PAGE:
Michael Denzil Dunn was born in the London suburb of Upton, England, on Feb. 7, 1970, the eldest of three children born to Robin and Christine Dunn. Both worked for the sewing machine company Singer—Christine as a receptionist, and Robin implementing computer systems. Three nights a week, he moonlighted as a barman to make ends meet. Those were dark economic days in Britain, and in 1974, the Dunns emigrated to Vancouver. Christine had visited B.C. House near Piccadilly Circus, where she’d read and seen pictures of the province, and little by little, grew enchanted with it.
In Canada, Robin joined IBM, and in 1980 was dispatched to Winnipeg. “Yes, the weather was awful, but the schooling was great, the kids flourished—they loved outdoor sports—and we all fell in love with Nordic skiing,” says Robin. Mike, who attended Acadia Junior High, and later, Fort Richmond Collegiate, wasn’t much for hockey or soccer, but loved to run, racing the 800- and 1,500-m middle-distance events. At 16, he received medical dispensation to enter the Manitoba Marathon, for which he and Robin had trained, every morning, at 4 a.m. Come race day, however, Mike woke up sick as a dog. By mile four, he was “sputtering and coughing,” says Robin, who gently sent him off. “But he just walked around the ambulance, and came right back out, and rejoined the race,” finishing in five hours and five minutes—at which point his parents took him to hospital, where he was diagnosed with pneumonia. Within two years, he’d finish in the top 20.
“Mike had a pretty clear picture of what he wanted to be: a mechanical engineer,” says Robin. After graduating from the University of Manitoba in 1992, he moved to Kamloops, B.C., where he began a career with Pollard Banknote Ltd., makers of lottery tickets, whose engineering department he would, within a decade, end up managing. At Pollard, he met Tracy, his polar opposite, who worked on the design side proofing patterns. “I’m arty, he’s scientific, but we really worked well together,” she explains. For seven years, the pair made an annual trek to the West Coast Trail on Vancouver Island—which Mike completed 14 times, twice running the 76-km loop in three days.
There wasn’t an ounce of fat on Mike, whose ideal weekend included a long run with the trio of mutts he’d picked up at the SPCA, and in winter, a 50-km loppet—or Nordic ski race—at the Overlander Ski Club near Logan Lake. At six feet, he was “just legs and lungs”—but with beautiful, long eyelashes, Tracy adds. “He proposed in ’99,” she says, driving through “God-knows-where” in Saskatchewan. “You’re damn right, I will,” Tracy shrieked. They honeymooned in Jasper. Mike, who’d raced the morning of his wedding—arriving home with just 10 minutes to shower, dress and run back out the door—had decided against packing any sports equipment. “Well, by the second day, I was peeling him off the ceiling,” says Tracy. “I said, ‘Go have a run.’ He really needed that.” Son Simon was born within three years, and Sabrina 21 months later. “He was a very hands-on dad,” says Tracy. An expert diaper changer, Mike bathed and read to the kids, and could coax a burp at any time—“he had that magic touch.” He taught each to swim and cross-country ski, pushing “his little pickles” along between his legs.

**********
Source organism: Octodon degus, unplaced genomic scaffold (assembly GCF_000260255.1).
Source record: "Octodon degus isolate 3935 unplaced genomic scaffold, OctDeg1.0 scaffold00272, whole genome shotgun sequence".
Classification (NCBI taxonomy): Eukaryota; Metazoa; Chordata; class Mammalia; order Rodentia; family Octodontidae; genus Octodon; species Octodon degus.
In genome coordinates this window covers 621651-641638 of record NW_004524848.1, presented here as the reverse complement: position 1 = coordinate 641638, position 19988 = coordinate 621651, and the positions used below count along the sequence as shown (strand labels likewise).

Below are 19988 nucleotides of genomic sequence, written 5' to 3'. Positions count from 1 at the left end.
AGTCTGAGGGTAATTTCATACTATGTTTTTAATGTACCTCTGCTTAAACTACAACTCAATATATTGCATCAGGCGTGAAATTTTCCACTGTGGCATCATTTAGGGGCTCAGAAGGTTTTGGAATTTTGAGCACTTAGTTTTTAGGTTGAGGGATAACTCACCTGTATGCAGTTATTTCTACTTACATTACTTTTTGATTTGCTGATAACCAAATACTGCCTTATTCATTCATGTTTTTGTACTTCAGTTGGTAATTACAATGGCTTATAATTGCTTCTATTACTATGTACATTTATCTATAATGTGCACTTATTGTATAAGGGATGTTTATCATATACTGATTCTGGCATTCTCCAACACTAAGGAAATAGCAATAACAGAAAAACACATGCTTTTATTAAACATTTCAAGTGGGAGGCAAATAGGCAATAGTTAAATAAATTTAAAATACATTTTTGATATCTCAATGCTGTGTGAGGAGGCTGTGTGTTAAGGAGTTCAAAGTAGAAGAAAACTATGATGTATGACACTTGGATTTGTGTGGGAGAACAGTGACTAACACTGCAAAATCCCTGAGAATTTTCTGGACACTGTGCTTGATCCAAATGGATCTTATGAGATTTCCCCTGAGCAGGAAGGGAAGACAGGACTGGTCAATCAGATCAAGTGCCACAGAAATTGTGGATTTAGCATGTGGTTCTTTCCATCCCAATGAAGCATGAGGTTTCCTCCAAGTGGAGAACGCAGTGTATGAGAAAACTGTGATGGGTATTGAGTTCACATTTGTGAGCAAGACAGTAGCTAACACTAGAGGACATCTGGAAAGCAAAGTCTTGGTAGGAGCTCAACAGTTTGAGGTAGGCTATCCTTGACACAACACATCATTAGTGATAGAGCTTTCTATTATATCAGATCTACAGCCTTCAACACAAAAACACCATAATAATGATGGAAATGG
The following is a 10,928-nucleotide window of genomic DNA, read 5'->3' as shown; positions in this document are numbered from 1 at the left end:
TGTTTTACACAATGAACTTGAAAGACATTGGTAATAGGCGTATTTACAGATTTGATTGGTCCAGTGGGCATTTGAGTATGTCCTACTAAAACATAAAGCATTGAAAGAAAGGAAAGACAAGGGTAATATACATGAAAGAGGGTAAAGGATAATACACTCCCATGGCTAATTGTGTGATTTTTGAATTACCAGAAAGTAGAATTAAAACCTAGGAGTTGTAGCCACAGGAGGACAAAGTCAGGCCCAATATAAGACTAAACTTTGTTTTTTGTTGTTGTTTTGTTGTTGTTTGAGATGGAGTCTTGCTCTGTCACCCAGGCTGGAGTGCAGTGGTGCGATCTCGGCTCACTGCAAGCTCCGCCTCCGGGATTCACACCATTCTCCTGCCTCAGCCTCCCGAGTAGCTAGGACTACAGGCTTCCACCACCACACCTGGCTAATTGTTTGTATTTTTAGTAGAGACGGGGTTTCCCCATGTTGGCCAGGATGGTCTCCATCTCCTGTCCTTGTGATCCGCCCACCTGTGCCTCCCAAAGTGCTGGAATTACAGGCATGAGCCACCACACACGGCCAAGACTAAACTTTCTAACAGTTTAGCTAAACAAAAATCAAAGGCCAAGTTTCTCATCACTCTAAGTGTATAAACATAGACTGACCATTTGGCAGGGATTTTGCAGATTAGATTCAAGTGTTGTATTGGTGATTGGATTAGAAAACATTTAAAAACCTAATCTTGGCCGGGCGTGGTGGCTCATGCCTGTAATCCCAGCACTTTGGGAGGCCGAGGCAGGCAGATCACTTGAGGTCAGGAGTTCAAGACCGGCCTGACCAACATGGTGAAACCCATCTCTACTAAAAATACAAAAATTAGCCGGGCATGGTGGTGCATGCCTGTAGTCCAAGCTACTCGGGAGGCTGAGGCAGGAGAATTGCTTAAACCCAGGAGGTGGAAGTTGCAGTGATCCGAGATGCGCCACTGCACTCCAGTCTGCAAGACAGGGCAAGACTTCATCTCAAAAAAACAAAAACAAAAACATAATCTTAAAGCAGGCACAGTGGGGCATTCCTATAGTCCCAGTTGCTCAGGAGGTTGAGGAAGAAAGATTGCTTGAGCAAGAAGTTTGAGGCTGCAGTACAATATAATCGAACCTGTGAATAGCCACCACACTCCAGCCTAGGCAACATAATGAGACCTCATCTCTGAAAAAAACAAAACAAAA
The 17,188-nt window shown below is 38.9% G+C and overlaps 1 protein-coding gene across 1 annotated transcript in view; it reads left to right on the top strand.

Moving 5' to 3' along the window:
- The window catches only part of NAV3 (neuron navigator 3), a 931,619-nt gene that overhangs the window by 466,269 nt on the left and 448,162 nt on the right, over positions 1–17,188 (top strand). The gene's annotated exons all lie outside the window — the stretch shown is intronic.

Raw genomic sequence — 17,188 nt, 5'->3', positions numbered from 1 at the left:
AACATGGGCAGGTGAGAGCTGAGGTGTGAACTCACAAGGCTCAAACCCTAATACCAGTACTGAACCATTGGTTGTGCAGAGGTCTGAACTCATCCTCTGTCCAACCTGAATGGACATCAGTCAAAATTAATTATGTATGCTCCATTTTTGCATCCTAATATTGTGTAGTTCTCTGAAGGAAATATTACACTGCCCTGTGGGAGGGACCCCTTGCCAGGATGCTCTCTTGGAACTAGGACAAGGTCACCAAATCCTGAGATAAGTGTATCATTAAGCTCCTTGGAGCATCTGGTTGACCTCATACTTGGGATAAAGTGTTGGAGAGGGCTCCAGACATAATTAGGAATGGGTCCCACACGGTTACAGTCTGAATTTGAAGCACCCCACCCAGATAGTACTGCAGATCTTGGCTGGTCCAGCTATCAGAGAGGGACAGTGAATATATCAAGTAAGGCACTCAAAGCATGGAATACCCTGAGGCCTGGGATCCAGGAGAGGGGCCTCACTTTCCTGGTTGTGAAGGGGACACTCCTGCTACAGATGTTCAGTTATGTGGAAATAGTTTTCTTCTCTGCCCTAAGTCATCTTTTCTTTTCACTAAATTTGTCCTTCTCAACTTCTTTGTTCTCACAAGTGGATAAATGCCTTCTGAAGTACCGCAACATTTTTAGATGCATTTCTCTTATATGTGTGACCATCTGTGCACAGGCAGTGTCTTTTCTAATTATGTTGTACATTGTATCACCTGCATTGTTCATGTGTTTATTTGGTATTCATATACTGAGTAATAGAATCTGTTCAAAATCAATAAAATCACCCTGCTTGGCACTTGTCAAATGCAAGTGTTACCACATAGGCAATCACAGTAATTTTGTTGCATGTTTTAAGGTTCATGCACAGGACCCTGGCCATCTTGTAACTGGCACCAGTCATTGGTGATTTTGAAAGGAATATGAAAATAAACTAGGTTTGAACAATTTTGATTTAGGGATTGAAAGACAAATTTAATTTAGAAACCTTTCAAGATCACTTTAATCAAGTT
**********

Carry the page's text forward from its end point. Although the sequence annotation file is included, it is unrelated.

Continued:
A “rare, brilliant,” mechanical mind, according to Pollard vice-president, Lyle Scrymgeour, Mike also had a passion for sports cars. His first love was a white ’74 Lotus Europa. By ’96, however, it had died one too many times, so Mike picked up an even older Porsche. Over the next 12 years, he put in 2,000-odd hours on the jet-black ’72 Porsche 911, rebuilding the instrumentation, putting in new panels, carpeting, upholstery, seats, doors and a dash, and getting to know almost every parts dealer in North America by name. “You didn’t want to breathe on it, it was so perfect,” says Robin, adding that Mike was planning its first spin this summer.
Cycling—“a great way to fit in a workout before work,” says Robin—was his latest passion. Three years ago, he bought a black aluminum Canadian-made Cervélo and a chariot, so he could drop the kids at daycare on his way to work (a 17-km ride, to which he’d added an extra 12-km loop). “Coming out of our house, it’s immediately uphill, and they’d be yelling, ‘Faster, daddy, faster!’ ” says Tracy. Mike never went out without his helmet and safety gear (he also had a heart-rate monitor, speedometer and odometer).
On April 24, in his first week cycling to work this year, he dropped the kids at daycare at 7:45 a.m., and pedalled onward to Pollard, heading east of Kamloops on the Trans-Canada Highway. Around 8:45, as he neared the plant, he suddenly swerved in front of an eastbound dump truck travelling in the right-hand lane. Kamloops RCMP believe his front tire blew, causing him to veer into traffic. Mike was 39.